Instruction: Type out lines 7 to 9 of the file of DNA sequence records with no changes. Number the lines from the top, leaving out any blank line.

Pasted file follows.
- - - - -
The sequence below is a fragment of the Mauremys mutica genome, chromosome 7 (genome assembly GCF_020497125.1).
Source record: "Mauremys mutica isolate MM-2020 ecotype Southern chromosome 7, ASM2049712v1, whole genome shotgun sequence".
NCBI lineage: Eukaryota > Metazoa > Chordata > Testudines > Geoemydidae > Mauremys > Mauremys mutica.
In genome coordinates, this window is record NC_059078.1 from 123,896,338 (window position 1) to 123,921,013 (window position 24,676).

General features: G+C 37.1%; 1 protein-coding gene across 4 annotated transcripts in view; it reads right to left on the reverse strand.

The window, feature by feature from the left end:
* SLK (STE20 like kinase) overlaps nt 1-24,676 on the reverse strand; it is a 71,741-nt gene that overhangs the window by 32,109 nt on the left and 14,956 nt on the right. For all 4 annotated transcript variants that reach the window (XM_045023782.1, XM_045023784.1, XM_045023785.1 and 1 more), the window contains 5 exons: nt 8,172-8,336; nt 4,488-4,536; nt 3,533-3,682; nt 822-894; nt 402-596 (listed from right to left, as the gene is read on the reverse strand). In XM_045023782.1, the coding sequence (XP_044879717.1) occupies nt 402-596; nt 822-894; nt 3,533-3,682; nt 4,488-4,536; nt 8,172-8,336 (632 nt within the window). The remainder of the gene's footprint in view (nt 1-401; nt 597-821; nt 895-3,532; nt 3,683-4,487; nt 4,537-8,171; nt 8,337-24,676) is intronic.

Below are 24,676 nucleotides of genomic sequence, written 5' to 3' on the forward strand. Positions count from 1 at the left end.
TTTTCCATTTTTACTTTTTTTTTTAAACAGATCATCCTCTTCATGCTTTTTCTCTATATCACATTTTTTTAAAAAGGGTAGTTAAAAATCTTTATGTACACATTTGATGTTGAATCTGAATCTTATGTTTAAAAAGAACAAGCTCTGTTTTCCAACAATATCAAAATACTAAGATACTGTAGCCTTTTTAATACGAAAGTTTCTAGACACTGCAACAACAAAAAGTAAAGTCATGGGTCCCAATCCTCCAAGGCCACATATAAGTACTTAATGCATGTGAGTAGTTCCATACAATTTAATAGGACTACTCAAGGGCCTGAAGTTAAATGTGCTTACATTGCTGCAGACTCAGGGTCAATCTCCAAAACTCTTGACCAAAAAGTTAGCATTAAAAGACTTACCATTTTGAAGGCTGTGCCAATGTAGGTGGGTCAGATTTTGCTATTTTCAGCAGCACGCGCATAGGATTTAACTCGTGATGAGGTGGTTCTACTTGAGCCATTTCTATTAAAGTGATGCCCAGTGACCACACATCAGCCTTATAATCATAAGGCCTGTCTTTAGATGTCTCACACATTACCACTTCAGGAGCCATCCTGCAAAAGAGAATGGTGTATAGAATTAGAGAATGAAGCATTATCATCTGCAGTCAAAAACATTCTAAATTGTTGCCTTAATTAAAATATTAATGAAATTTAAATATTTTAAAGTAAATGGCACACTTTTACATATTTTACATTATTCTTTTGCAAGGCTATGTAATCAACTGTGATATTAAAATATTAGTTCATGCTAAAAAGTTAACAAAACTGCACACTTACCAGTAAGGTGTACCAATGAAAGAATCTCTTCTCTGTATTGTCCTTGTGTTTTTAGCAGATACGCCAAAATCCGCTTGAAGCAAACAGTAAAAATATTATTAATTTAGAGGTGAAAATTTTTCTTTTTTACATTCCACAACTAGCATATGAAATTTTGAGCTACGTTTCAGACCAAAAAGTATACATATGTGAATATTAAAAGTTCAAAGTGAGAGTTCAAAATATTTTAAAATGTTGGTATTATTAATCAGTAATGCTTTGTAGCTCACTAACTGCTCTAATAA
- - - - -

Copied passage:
* SLK (STE20 like kinase) overlaps nt 1-24,676 on the reverse strand; it is a 71,741-nt gene that overhangs the window by 32,109 nt on the left and 14,956 nt on the right. For all 4 annotated transcript variants that reach the window (XM_045023782.1, XM_045023784.1, XM_045023785.1 and 1 more), the window contains 5 exons: nt 8,172-8,336; nt 4,488-4,536; nt 3,533-3,682; nt 822-894; nt 402-596 (listed from right to left, as the gene is read on the reverse strand). In XM_045023782.1, the coding sequence (XP_044879717.1) occupies nt 402-596; nt 822-894; nt 3,533-3,682; nt 4,488-4,536; nt 8,172-8,336 (632 nt within the window). The remainder of the gene's footprint in view (nt 1-401; nt 597-821; nt 895-3,532; nt 3,683-4,487; nt 4,537-8,171; nt 8,337-24,676) is intronic.

Below are 24,676 nucleotides of genomic sequence, written 5' to 3' on the forward strand. Positions count from 1 at the left end.
TTTTCCATTTTTACTTTTTTTTTTAAACAGATCATCCTCTTCATGCTTTTTCTCTATATCACATTTTTTTAAAAAGGGTAGTTAAAAATCTTTATGTACACATTTGATGTTGAATCTGAATCTTATGTTTAAAAAGAACAAGCTCTGTTTTCCAACAATATCAAAATACTAAGATACTGTAGCCTTTTTAATACGAAAGTTTCTAGACACTGCAACAACAAAAAGTAAAGTCATGGGTCCCAATCCTCCAAGGCCACATATAAGTACTTAATGCATGTGAGTAGTTCCATACAATTTAATAGGACTACTCAAGGGCCTGAAGTTAAATGTGCTTACATTGCTGCAGACTCAGGGTCAATCTCCAAAACTCTTGACCAAAAAGTTAGCATTAAAAGACTTACCATTTTGAAGGCTGTGCCAATGTAGGTGGGTCAGATTTTGCTATTTTCAGCAGCACGCGCATAGGATTTAACTCGTGATGAGGTGGTTCTACTTGAGCCATTTCTATTAAAGTGATGCCCAGTGACCACACATCAGCCTTATAATCATAAGGCCTGTCTTTAGATGTCTCACACATTACCACTTCAGGAGCCATCCTGCAAAAGAGAATGGTGTATAGAATTAGAGAATGAAGCATTATCATCTGCAGTCAAAAACATTCTAAATTGTTGCCTTAATTAAAATATTAATGAAATTTAAATATTTTAAAGTAAATGGCACACTTTTACATATTTTACATTATTCTTTTGCAAGGCTATGTAATCAACTGTGATATTAAAATATTAGTTCATGCTAAAAAGTTAACAAAACTGCACACTTACCAGTAAGGTGTACCAATGAAAGAATCTCTTCTCTGTATTGTCCTTGTGTTTTTAGCAGATACGCCAAAATCCGCTTGAAGCAAACAGTAAAAATATTATTAATTTAGAGGTGAAAATTTTTCTTTTTTACATTCCACAACTAGCATATGAAATTTTGAGCTACGTTTCAGACCAAAAAGTATACATATGTGAATATTAAAAGTTCAAAGTGAGAGTTCAAAATATTTTAAAATGTTGGTATTATTAATCAGTAATGCTTTGTAGCTCACTAACTGCTCTAATAA